London Marathon bid to help war widows' charity

Janine & Steve Fountain Janine Fountain hopes to raise about £3,000 to support war widows

Related Stories

A Derbyshire woman whose Royal Marine husband died 2001 is in training for the London Marathon to raise money to support war widows.

Janine Fountain, 40, from Chesterfield, decided to take part as gratitude for the help she received from the Army Widows' Association charity.

Her husband, Steve, was in the Royal Marine Commandos while she was in the Royal Military Police.

She said she was "very emotional" about her marathon challenge.

Mrs Fountain, who works as a volunteer for the Army Widows' Association alongside her full-time job at the Coroners' Office in Sheffield, said: "I have experienced conflict environments from both a soldier's perspective and as a wife, so I can empathize with those directly affected.

"I can totally relate to the despair that wives, girlfriends and family members are going through.

"The money that we raise allows us to assist widows and their families through counselling and ongoing support which is crucial in a family's life journey following death."

Mrs Fountain said she had been getting up at 04:00 BST to train for the marathon as well as regularly visiting the gym.

"Being ex-military you have a certain level of fitness but I am nowhere near as fit as I used to be."

She said she hoped to complete the London Marathon, which takes place on 22 April, in under five hours and raise about £3,000.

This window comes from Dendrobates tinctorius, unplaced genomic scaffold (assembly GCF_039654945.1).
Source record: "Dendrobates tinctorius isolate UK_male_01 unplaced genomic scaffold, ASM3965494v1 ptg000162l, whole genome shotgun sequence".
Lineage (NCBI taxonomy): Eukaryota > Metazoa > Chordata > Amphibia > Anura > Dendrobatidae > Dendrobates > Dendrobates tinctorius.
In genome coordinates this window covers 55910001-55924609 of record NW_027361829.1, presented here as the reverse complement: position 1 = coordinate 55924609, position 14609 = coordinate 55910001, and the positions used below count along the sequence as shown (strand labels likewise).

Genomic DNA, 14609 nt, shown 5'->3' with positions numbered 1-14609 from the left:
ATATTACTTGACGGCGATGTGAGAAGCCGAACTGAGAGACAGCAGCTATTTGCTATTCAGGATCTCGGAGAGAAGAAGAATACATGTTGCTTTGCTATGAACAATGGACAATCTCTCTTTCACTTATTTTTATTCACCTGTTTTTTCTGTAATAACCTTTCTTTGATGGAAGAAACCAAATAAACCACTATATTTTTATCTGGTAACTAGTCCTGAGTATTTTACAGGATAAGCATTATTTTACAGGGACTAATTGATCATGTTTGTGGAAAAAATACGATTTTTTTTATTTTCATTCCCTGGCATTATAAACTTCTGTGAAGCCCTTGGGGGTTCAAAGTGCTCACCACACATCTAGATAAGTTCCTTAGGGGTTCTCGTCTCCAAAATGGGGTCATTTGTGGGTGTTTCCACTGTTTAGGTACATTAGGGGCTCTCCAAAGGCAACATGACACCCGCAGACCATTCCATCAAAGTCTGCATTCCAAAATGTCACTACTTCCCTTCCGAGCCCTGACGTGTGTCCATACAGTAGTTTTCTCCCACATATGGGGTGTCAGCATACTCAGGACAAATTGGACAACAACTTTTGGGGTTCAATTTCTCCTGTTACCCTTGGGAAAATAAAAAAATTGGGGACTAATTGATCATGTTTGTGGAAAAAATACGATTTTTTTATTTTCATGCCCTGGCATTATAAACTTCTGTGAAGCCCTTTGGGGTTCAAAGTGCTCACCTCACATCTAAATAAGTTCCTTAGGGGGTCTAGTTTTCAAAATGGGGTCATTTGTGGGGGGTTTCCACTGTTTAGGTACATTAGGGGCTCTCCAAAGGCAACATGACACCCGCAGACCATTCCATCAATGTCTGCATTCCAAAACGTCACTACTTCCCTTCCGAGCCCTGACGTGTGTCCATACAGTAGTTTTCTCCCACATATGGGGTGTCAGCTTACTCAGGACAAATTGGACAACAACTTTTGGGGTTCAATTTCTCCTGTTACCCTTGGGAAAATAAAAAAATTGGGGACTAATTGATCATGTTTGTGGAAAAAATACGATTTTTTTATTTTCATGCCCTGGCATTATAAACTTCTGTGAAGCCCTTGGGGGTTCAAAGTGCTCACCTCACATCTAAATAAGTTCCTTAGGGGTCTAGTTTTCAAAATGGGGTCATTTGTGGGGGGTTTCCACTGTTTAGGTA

"I feel excited and quietly confident. I know I'll do it," she added.

More on This Story

Related Stories

The BBC is not responsible for the content of external Internet sites

BBC Derby

Weather

Derby

15 °C 8 °C

Features

  • chocolate cake and strawberriesTrick your tongue

    Would this dessert taste different on a black plate?


  • Duke and Duchess of Cambridge and Prince George leaving New Zealand'Great ambassadors'

    How New Zealand reacted to William, Kate - and George


  • Major Power Failure ident on BBC2Going live

    Why BBC Two's launch was not all right on the night


  • Front display of radio Strange echoes

    The mysterious 'numbers stations' left over from the Cold War era


  • A letter from a Somali refugee to a Syrian child'Be a star'

    Children's uplifting letters of hope to homeless Syrians


BBC © 2014 The BBC is not responsible for the content of external sites. Read more.

This page is best viewed in an up-to-date web browser with style sheets (CSS) enabled. While you will be able to view the content of this page in your current browser, you will not be able to get the full visual experience. Please consider upgrading your browser software or enabling style sheets (CSS) if you are able to do so.